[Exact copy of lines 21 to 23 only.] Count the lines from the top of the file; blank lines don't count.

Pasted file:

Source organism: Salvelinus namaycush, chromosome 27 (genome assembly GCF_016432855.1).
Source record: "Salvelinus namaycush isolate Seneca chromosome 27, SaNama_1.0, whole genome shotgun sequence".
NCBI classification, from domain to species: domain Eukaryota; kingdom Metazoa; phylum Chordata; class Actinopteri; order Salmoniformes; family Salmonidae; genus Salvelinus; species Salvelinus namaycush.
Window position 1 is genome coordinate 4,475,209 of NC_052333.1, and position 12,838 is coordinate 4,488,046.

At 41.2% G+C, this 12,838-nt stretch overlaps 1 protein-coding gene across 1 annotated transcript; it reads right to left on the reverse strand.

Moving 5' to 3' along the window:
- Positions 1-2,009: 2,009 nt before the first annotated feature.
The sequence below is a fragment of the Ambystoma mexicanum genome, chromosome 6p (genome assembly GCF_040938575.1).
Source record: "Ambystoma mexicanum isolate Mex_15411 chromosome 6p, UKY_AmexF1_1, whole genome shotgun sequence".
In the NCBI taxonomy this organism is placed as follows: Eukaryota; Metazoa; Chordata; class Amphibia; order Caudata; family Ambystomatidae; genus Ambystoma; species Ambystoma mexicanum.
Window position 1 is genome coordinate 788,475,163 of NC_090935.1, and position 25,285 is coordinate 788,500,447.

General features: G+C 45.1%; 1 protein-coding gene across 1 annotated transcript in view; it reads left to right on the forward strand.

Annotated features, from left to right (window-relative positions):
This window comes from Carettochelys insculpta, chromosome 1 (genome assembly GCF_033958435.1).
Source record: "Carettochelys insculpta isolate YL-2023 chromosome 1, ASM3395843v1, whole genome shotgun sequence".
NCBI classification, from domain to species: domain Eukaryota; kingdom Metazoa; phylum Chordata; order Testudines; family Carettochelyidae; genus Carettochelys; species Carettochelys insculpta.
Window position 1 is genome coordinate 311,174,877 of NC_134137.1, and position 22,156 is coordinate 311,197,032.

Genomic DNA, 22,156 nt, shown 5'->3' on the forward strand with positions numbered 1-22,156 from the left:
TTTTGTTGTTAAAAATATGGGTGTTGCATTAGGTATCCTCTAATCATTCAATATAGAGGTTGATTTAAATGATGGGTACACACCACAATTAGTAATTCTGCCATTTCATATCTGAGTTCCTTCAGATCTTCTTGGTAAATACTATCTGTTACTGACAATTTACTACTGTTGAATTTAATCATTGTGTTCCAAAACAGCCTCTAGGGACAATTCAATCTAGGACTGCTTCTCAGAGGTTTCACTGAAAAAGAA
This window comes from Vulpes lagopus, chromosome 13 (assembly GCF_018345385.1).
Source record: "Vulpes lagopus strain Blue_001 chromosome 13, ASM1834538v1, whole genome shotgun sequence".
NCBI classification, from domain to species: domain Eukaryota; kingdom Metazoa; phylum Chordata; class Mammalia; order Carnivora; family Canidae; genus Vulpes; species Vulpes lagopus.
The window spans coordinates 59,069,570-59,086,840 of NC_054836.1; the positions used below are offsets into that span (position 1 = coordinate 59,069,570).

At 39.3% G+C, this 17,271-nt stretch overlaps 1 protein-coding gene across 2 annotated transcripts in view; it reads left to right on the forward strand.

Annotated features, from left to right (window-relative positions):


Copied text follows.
Source record: "Vulpes lagopus strain Blue_001 chromosome 13, ASM1834538v1, whole genome shotgun sequence".
NCBI classification, from domain to species: domain Eukaryota; kingdom Metazoa; phylum Chordata; class Mammalia; order Carnivora; family Canidae; genus Vulpes; species Vulpes lagopus.
The window spans coordinates 59,069,570-59,086,840 of NC_054836.1; the positions used below are offsets into that span (position 1 = coordinate 59,069,570).